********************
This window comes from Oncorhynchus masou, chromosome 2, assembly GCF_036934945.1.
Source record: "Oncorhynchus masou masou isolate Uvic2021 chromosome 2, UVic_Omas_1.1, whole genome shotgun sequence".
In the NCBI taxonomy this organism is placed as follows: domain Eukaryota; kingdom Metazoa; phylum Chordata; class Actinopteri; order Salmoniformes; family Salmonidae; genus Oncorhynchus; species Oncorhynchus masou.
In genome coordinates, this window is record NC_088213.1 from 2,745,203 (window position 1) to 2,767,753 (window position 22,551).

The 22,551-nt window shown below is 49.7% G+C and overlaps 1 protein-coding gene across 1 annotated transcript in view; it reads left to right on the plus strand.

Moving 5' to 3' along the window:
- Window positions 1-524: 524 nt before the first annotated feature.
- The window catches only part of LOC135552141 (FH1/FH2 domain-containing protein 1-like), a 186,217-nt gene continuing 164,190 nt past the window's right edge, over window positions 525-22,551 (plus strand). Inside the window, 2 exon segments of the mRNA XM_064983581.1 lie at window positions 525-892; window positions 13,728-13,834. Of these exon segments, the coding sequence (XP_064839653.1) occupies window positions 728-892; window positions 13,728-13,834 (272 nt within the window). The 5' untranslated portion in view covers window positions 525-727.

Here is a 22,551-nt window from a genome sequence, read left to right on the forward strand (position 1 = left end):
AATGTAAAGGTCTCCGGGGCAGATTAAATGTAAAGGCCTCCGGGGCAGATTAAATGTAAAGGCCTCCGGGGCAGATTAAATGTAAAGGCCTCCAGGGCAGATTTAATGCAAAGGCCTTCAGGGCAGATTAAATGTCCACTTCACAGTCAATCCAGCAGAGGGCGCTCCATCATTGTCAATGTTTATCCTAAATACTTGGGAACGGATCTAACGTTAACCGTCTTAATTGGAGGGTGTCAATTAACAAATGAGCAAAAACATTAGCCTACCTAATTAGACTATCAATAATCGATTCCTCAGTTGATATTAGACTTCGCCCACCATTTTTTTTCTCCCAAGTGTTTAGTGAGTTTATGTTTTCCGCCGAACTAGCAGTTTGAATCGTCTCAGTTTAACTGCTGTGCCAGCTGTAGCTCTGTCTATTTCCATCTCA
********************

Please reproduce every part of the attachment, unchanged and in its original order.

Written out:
This window comes from Oncorhynchus masou, chromosome 2, assembly GCF_036934945.1.
Source record: "Oncorhynchus masou masou isolate Uvic2021 chromosome 2, UVic_Omas_1.1, whole genome shotgun sequence".
In the NCBI taxonomy this organism is placed as follows: domain Eukaryota; kingdom Metazoa; phylum Chordata; class Actinopteri; order Salmoniformes; family Salmonidae; genus Oncorhynchus; species Oncorhynchus masou.
In genome coordinates, this window is record NC_088213.1 from 2,745,203 (window position 1) to 2,767,753 (window position 22,551).

The 22,551-nt window shown below is 49.7% G+C and overlaps 1 protein-coding gene across 1 annotated transcript in view; it reads left to right on the plus strand.

Moving 5' to 3' along the window:
- Window positions 1-524: 524 nt before the first annotated feature.
- The window catches only part of LOC135552141 (FH1/FH2 domain-containing protein 1-like), a 186,217-nt gene continuing 164,190 nt past the window's right edge, over window positions 525-22,551 (plus strand). Inside the window, 2 exon segments of the mRNA XM_064983581.1 lie at window positions 525-892; window positions 13,728-13,834. Of these exon segments, the coding sequence (XP_064839653.1) occupies window positions 728-892; window positions 13,728-13,834 (272 nt within the window). The 5' untranslated portion in view covers window positions 525-727.

Here is a 22,551-nt window from a genome sequence, read left to right on the forward strand (position 1 = left end):
AATGTAAAGGTCTCCGGGGCAGATTAAATGTAAAGGCCTCCGGGGCAGATTAAATGTAAAGGCCTCCGGGGCAGATTAAATGTAAAGGCCTCCAGGGCAGATTTAATGCAAAGGCCTTCAGGGCAGATTAAATGTCCACTTCACAGTCAATCCAGCAGAGGGCGCTCCATCATTGTCAATGTTTATCCTAAATACTTGGGAACGGATCTAACGTTAACCGTCTTAATTGGAGGGTGTCAATTAACAAATGAGCAAAAACATTAGCCTACCTAATTAGACTATCAATAATCGATTCCTCAGTTGATATTAGACTTCGCCCACCATTTTTTTTCTCCCAAGTGTTTAGTGAGTTTATGTTTTCCGCCGAACTAGCAGTTTGAATCGTCTCAGTTTAACTGCTGTGCCAGCTGTAGCTCTGTCTATTTCCATCTCA